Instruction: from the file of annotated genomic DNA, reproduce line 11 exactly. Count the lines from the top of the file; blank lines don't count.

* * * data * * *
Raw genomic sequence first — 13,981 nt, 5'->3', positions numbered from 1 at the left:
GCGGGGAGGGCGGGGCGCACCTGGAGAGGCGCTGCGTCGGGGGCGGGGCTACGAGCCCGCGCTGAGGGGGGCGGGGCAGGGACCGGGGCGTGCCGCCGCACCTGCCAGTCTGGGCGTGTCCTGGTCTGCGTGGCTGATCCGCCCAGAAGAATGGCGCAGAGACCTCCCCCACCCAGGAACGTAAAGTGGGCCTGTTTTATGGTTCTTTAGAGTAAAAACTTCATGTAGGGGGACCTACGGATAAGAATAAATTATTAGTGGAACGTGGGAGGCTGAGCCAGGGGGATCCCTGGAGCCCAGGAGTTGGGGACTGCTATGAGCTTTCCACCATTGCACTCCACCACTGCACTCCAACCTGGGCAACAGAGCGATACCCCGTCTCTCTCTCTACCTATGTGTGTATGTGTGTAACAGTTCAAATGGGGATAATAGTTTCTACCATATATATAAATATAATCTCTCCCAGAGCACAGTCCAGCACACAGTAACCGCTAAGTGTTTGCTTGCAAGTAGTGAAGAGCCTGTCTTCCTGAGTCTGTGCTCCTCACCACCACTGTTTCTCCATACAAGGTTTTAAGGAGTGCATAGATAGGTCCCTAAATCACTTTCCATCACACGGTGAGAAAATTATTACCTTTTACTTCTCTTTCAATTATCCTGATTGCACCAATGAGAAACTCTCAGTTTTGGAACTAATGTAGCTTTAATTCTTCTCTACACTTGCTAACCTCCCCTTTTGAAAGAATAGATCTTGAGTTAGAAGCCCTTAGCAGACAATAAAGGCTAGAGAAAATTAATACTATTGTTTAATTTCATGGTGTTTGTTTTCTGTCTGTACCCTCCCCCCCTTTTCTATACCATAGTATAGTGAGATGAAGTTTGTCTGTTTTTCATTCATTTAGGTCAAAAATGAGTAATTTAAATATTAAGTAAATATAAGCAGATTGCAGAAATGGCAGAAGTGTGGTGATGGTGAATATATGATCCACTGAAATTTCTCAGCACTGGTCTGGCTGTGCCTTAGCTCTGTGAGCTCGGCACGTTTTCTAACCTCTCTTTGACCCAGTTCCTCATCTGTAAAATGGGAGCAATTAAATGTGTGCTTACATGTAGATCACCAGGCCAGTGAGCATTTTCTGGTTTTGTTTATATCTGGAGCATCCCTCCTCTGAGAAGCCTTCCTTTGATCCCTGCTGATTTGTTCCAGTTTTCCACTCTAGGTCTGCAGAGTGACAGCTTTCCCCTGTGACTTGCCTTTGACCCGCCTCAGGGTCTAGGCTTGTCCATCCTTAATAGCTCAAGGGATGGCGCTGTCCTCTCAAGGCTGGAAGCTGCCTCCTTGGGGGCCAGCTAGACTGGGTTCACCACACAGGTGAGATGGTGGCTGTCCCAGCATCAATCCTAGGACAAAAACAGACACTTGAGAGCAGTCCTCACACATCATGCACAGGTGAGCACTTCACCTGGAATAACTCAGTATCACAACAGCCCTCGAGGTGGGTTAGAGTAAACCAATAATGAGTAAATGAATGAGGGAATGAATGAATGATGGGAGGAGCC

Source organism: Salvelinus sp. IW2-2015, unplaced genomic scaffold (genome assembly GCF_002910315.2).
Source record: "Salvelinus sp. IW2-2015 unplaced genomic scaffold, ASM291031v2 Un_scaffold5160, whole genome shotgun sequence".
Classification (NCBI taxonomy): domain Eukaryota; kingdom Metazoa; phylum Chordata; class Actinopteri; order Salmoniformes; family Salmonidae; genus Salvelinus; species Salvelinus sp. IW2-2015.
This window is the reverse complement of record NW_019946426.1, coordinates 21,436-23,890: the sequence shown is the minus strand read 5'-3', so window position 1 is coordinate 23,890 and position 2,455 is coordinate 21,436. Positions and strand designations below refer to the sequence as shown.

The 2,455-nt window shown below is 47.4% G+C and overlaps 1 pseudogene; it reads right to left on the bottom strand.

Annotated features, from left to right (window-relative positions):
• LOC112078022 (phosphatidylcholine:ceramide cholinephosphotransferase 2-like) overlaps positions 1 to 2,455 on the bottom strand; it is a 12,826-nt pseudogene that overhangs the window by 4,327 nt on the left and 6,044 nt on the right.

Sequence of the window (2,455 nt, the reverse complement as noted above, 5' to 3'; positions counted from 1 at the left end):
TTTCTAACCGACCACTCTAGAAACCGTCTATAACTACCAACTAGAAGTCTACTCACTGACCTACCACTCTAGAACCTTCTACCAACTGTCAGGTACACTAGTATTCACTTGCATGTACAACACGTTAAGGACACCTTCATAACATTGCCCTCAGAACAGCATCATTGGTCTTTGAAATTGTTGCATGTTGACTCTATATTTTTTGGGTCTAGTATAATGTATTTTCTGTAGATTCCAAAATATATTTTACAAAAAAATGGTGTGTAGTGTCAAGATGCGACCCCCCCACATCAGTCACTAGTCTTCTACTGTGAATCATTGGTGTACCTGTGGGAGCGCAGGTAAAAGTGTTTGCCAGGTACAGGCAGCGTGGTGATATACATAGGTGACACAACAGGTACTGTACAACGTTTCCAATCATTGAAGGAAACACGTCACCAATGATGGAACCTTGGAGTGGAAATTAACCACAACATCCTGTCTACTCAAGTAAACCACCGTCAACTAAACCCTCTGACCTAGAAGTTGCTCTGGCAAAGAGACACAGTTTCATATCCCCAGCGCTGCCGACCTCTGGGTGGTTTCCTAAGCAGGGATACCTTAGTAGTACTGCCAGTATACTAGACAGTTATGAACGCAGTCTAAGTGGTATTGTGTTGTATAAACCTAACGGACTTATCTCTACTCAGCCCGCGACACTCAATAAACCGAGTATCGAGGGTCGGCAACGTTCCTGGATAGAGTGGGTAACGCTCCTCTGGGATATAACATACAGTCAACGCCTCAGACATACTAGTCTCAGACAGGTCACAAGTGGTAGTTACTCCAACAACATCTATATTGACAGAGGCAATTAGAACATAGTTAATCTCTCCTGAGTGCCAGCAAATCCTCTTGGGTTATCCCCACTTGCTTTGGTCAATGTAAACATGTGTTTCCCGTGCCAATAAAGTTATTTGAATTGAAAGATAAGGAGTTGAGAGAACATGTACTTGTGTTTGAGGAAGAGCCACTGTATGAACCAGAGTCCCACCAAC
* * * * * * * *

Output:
TTTCTAACCGACCACTCTAGAAACCGTCTATAACTACCAACTAGAAGTCTACTCACTGACCTACCACTCTAGAACCTTCTACCAACTGTCAGGTACACTAGTATTCACTTGCATGTACAACACGTTAAGGACACCTTCATAACATTGCCCTCAGAACAGCATCATTGGTCTTTGAAATTGTTGCATGTTGACTCTATATTTTTTGGGTCTAGTATAATGTATTTTCTGTAGATTCCAAAATATATTTTACAAAAAAATGGTGTGTAGTGTCAAGATGCGACCCCCCCACATCAGTCACTAGTCTTCTACTGTGAATCATTGGTGTACCTGTGGGAGCGCAGGTAAAAGTGTTTGCCAGGTACAGGCAGCGTGGTGATATACATAGGTGACACAACAGGTACTGTACAACGTTTCCAATCATTGAAGGAAACACGTCACCAATGATGGAACCTTGGAGTGGAAATTAACCACAACATCCTGTCTACTCAAGTAAACCACCGTCAACTAAACCCTCTGACCTAGAAGTTGCTCTGGCAAAGAGACACAGTTTCATATCCCCAGCGCTGCCGACCTCTGGGTGGTTTCCTAAGCAGGGATACCTTAGTAGTACTGCCAGTATACTAGACAGTTATGAACGCAGTCTAAGTGGTATTGTGTTGTATAAACCTAACGGACTTATCTCTACTCAGCCCGCGACACTCAATAAACCGAGTATCGAGGGTCGGCAACGTTCCTGGATAGAGTGGGTAACGCTCCTCTGGGATATAACATACAGTCAACGCCTCAGACATACTAGTCTCAGACAGGTCACAAGTGGTAGTTACTCCAACAACATCTATATTGACAGAGGCAATTAGAACATAGTTAATCTCTCCTGAGTGCCAGCAAATCCTCTTGGGTTATCCCCACTTGCTTTGGTCAATGTAAACATGTGTTTCCCGTGCCAATAAAGTTATTTGAATTGAAAGATAAGGAGTTGAGAGAACATGTACTTGTGTTTGAGGAAGAGCCACTGTATGAACCAGAGTCCCACCAAC